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Wikipedia says alveolar clicks are found only in Africa/Australia, which isn't true at all.

For instance, there's the one usually done twice in rapid succession with the tongue against the upper side teeth/gums - to "gee up" a horse, indicate "mock-conspiratorial" agreement, etc.

So far as I know, we don't even attempt an onomatopoeic written representation of that one, but the one formed by suction against the back of the front teeth/palate is normally written as either "tut" or "tsk". Sometimes people actually say "tut" or "tut-tut" (presumably, influenced by the written form).

But I've never heard anybody say anything remotely resembling "tsk". So where does the "k" come from in that written representation?

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Well, if they wanted to write it in the first place, they had to write something, didn't they? And exclamation point was already taken. "Tsk" has the advantage that it's unpronounceable and not confusable with any other word. Plus it starts with the same consonant as "tut", which is a vocalized version that also occurs, in print and in speech (though it sounds awfully dated now). – John Lawler Mar 1 '12 at 0:58
@FumbleFingers - I agree that clicks are common. I find that the one to express disapproval is at the front of the mouth, and the one to get the horse to go is made with the side of the tongue against the side of the roof of the mouth. It seems to me that both are made with an entirely different air flow than the letter "T". – Julia Mar 1 '12 at 1:25
@Michel Keijzers: Ah! "Tsss" would make more sense to me! I take it you still apply this to the same "suction click" I'm talking about here? – FumbleFingers Mar 1 '12 at 1:59
I've heard people say "tisk, tisk" an "tut tut" about as often as the...um...alveolar/dental click. – Mitch Mar 1 '12 at 2:58
The other alternative to tsk and tut that I see is tch. – Matt E. Эллен Mar 1 '12 at 15:04
up vote 2 down vote accepted

Presumably for the same reason that dogs barking don't say "woof". "Tsk" is a phonetic sound that corresponds roughly to the tutting sound. I note that my tongue and teeth end up in roughly the same part of my mouth when I say "tsk" as when I tut, whereas saying "tut" gives a totally different mouth shape.

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This answer reminds me of the joke where the dog says, "Was I supposed to say DiMaggio?" – J.R. Mar 1 '12 at 1:25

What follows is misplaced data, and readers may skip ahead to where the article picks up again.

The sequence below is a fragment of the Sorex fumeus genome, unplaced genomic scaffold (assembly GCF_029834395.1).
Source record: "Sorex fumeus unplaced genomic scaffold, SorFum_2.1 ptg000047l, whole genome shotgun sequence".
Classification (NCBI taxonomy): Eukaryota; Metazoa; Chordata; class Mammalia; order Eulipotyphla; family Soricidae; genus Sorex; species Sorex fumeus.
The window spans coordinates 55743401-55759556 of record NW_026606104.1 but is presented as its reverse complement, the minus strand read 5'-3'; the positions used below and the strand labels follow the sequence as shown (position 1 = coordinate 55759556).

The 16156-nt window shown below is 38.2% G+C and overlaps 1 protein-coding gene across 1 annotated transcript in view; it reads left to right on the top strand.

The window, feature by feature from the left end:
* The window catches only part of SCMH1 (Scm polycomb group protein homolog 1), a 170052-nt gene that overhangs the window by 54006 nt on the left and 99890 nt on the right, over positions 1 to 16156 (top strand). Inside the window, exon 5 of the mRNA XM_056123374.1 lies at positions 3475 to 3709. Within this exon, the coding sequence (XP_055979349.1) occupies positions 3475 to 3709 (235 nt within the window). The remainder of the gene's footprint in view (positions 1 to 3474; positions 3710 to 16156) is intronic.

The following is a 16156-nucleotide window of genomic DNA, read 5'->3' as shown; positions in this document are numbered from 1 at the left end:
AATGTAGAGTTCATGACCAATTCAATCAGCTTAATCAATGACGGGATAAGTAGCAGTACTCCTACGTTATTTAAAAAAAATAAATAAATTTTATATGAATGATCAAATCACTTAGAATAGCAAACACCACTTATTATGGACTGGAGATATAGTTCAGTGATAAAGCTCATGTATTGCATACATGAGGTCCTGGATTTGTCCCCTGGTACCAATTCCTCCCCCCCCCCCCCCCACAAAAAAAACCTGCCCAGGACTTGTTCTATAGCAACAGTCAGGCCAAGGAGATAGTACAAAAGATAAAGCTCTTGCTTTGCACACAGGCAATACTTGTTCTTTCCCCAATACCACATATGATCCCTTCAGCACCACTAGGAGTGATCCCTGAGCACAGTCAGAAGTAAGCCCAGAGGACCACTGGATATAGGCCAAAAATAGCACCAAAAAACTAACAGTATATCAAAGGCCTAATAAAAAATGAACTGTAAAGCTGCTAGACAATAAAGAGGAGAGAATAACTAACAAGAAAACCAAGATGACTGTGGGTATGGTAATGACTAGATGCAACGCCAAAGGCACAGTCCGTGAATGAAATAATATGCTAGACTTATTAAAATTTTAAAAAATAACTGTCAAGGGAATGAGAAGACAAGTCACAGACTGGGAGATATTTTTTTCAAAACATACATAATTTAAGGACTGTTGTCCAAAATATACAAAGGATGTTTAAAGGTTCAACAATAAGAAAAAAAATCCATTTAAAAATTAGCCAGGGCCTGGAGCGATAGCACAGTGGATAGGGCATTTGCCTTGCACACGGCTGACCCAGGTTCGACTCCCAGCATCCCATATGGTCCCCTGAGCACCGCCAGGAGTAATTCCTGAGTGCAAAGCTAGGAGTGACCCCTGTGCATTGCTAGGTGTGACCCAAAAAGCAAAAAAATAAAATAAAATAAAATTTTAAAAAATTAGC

haha - dogs don't say "woof" because they can't read! Whereas people sometimes say "tut" simply because they can read! – FumbleFingers Mar 1 '12 at 1:26
My dog does woof - and my daughter's first "word" was woof since that's what she heard said by the dog. But her second word was "mootz" for milk, so maybe I shouldn't read too much into it. – Julia Mar 1 '12 at 1:32

Tsk, tsk! Although I haven't been keeping score, I believe I've heard tsk uttered at least as often as I've heard tut. Maybe that's an American thing?

Side note: An Ngram analysis shows that, at least in writing, the two terms are running pretty much neck-at-neck at this juncture. (I opted to compare "tsk, tsk" with "tut, tut" - using a single utterance of each word includes many references to King Tutankhamun, thereby skewing the results).

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I'm surprised. You really hear people saying "Tsk" in earnest? I think that must be an American thing. I suppose in more than half a lifetime I must have heard it said facetiously a few times, but in my experience when people actually mean it, it's nearly always the alveolar click itself, or very occasionally "tut". – FumbleFingers Mar 1 '12 at 1:47
I believe that the 'k' in 'tsk' is a stop, but I really do hear 'ts'. – Peter Shor Mar 1 '12 at 2:31
@FumbleFIngers: Yes, no joke. Moreover, out of curiosity, I asked my wife, and she said the same thing - she's more likely to hear tsk than tut. (She even said, "Tut... that must be a British thing.") – J.R. Mar 1 '12 at 2:33

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